Turning into Oxford Street there was the Queen's Bazaar, afterward converted into the Princess's Theatre,still with us, with its dismal dingy frontage and limited shelter for ladies with guttural voices; whilst almost opposite was the Pantheon, with perhaps the most chequered career of all, having been, in turn, the National Opera House, the accepted Masquerade House, a theatre and a bazaar till 1867, when it attained its present proud position as the main tap for the supply of Gilbey's multifarious vintages.
Still further west was the St. James's Bazaar, built by Crockford, and soon converted into a hell, where some monies changed hands and more properties were sold than in all the other bazaars in the universe.
But perhaps the most tendacious of life was the Baker Street Bazaar. In its spacious area was situated an unpretentious shop (since spread half up the street) with two or three windows in Bakers Street, while on the hinterland was the bazaar, and over it Tussaud's Waxworks. Entering from King Street was the area occupied annually by the Cattle Show, whilst still further space was avaialable - as we were lately informed by the police reports - for empty coffins, false beards, volatile dukes, lead and bricks in bulk, sleeping and reception rooms, scores of flunkeys, and addenda too multifarious to mention. Never having seen the subterranean Duke nor the bewhiskered Druce, one may be permitted to marvel where all this ghastly conglomeration found shelter, and whether the confusion that must have occurred amongst the Dutch dukes, the English shopmen, the cattle, and the Waxworks can in any way be held responsible for the startling contradictions with which we have lately been regaled.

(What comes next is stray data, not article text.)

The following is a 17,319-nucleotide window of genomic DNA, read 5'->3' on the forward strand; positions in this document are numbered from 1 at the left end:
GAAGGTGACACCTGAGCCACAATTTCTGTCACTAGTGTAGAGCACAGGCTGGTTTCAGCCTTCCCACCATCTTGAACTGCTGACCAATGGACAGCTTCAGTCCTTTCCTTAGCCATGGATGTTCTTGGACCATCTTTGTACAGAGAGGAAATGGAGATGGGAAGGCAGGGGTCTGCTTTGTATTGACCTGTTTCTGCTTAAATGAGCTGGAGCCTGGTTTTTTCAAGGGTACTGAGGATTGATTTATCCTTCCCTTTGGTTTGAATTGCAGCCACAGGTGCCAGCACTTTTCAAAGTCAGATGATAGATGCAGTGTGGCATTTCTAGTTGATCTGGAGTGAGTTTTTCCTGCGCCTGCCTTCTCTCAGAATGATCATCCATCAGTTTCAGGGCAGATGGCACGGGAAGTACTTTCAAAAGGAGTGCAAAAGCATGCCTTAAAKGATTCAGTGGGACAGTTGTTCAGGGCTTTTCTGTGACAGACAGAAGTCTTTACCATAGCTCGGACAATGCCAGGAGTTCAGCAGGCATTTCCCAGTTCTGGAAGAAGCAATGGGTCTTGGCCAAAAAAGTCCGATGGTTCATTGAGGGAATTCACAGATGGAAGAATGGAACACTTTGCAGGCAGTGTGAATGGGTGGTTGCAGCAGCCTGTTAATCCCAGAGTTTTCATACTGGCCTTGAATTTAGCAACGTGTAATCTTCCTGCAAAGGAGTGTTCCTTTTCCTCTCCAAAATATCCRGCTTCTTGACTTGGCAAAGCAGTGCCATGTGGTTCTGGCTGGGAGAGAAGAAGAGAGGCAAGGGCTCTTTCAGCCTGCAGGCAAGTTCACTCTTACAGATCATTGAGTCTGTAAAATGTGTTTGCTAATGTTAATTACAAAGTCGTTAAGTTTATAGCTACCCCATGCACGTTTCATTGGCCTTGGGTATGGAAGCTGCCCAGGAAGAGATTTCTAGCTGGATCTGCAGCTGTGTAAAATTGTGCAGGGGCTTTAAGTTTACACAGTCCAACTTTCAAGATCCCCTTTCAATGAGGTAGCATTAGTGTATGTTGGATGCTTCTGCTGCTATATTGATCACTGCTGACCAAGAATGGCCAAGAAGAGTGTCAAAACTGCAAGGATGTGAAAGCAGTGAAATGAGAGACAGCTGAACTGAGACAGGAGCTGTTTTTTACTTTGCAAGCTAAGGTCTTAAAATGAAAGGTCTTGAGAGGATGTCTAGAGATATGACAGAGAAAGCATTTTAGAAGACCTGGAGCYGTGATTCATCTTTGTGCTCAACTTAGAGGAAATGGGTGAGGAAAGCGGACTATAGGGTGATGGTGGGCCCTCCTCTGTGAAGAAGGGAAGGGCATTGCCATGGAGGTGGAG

'One of the Old Brigade' (Donald Shaw), London in the Sixties, 1908